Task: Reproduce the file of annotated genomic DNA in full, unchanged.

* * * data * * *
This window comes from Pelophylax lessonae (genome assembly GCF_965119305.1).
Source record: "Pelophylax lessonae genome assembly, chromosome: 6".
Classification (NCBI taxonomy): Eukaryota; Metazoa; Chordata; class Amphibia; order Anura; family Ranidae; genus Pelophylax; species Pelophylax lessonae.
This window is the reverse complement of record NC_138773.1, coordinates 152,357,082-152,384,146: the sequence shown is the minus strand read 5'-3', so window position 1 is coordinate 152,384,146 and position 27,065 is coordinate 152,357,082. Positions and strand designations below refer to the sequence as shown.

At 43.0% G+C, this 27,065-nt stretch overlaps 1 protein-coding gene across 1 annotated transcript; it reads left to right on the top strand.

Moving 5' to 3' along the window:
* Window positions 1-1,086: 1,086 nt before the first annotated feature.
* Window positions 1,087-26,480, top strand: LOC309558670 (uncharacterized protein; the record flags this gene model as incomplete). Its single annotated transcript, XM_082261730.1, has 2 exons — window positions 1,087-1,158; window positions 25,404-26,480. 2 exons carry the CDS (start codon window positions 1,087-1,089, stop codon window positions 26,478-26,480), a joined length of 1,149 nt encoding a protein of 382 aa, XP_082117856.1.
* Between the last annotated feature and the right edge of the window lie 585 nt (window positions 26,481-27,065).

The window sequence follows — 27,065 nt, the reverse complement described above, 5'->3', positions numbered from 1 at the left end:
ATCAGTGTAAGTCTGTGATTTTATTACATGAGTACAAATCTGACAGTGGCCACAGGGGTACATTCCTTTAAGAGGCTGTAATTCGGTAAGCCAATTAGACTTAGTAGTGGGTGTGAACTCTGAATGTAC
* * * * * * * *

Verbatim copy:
This window comes from Pelophylax lessonae (genome assembly GCF_965119305.1).
Source record: "Pelophylax lessonae genome assembly, chromosome: 6".
Classification (NCBI taxonomy): Eukaryota; Metazoa; Chordata; class Amphibia; order Anura; family Ranidae; genus Pelophylax; species Pelophylax lessonae.
This window is the reverse complement of record NC_138773.1, coordinates 152,357,082-152,384,146: the sequence shown is the minus strand read 5'-3', so window position 1 is coordinate 152,384,146 and position 27,065 is coordinate 152,357,082. Positions and strand designations below refer to the sequence as shown.

At 43.0% G+C, this 27,065-nt stretch overlaps 1 protein-coding gene across 1 annotated transcript; it reads left to right on the top strand.

Moving 5' to 3' along the window:
* Window positions 1-1,086: 1,086 nt before the first annotated feature.
* Window positions 1,087-26,480, top strand: LOC309558670 (uncharacterized protein; the record flags this gene model as incomplete). Its single annotated transcript, XM_082261730.1, has 2 exons — window positions 1,087-1,158; window positions 25,404-26,480. 2 exons carry the CDS (start codon window positions 1,087-1,089, stop codon window positions 26,478-26,480), a joined length of 1,149 nt encoding a protein of 382 aa, XP_082117856.1.
* Between the last annotated feature and the right edge of the window lie 585 nt (window positions 26,481-27,065).

The window sequence follows — 27,065 nt, the reverse complement described above, 5'->3', positions numbered from 1 at the left end:
ATCAGTGTAAGTCTGTGATTTTATTACATGAGTACAAATCTGACAGTGGCCACAGGGGTACATTCCTTTAAGAGGCTGTAATTCGGTAAGCCAATTAGACTTAGTAGTGGGTGTGAACTCTGAATGTAC